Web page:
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slatkin2 - Bio 1B Spring 2007 Evolution section 1 of 4...

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Bio 1B, Spring, 2007, Evolution section 1 of 4 Updated 2/26/07 10:56 AM Lecture 2 The only change is on line 6 of page 3: “separation” is replaced by “separate.” 2 Difficulties and Explanatory Power Reading: 7th edition 448-451; 6th edition 438-442. The pattern of evolution in the Origin Darwin argued that natural selection had to produce gradual change. Descent with modification occurred very slowly but, because of the vast amounts of time available, very large changes would result. Darwin said that intermediate forms that represented successive improvements on previous forms had to have existed. He explicitly rejected the idea of sudden, discontinuous changes in species. Difficulties for Darwin’s theory After introducing his theory in the first four chapters of the Origin , Darwin devoted a chapter (Ch. 6 — Difficulties on Theory) to discussing what he anticipated would be objections to his theory and presenting his responses to those objections. Lack intermediate or transitional forms The fossil record at that time did not provide many examples of forms that were intermediate between major groups. And living species usually did not represent intermediates between major groups either. There appeared to be discontinuity rather than continuity. To answer this objection, Darwin argued that transitional forms were not usually preserved as fossils because the fossil record is “incomparably less perfect than is generally supposed.” 1 He said that the lack of intermediate forms did not prove that they never existed. Darwin said that living intermediate forms would not usually be seen because species would continue to change. For example, there are no living intermediates between elephants and other mammals because the intermediate forms evolved into modern elephants. Darwin’s noted that some intermediate forms do exist. He used the example of the origin of aquatic mammals. He said that the American mink, which has webbed feet, is intermediate between terrestrial and aquatic mammals. Large transitions Darwin said that an important difficulty for his theory is understanding how natural selection can cause major transitions that resulted in “organic beings with peculiar habits and structures.” If natural selection was the cause of all changes, then each intermediate type had to be an improvement on the previous type. Darwin acknowledged that, if intermediate forms are not found either as living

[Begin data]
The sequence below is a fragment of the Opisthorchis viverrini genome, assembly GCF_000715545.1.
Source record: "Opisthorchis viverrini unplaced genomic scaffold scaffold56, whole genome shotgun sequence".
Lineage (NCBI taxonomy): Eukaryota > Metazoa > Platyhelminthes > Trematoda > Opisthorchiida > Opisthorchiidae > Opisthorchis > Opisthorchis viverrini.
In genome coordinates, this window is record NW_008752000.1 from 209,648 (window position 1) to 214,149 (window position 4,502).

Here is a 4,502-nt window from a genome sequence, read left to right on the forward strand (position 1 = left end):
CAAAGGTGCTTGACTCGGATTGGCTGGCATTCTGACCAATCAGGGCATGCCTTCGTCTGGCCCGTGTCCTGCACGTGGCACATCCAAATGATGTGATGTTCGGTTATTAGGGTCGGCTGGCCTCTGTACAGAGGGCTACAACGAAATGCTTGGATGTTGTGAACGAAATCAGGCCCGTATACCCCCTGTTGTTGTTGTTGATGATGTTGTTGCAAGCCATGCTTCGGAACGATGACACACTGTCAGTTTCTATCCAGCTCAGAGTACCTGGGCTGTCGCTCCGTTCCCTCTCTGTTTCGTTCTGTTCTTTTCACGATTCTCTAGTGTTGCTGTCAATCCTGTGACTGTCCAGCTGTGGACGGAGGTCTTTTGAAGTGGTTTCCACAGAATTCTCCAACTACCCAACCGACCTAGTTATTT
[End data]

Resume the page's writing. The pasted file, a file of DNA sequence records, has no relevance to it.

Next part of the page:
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This note was uploaded on 09/02/2008 for the course BIO 1B taught by Professor Carlson,mischel,power during the Spring '07 term at Berkeley.

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slatkin2 - Bio 1B Spring 2007 Evolution section 1 of 4...

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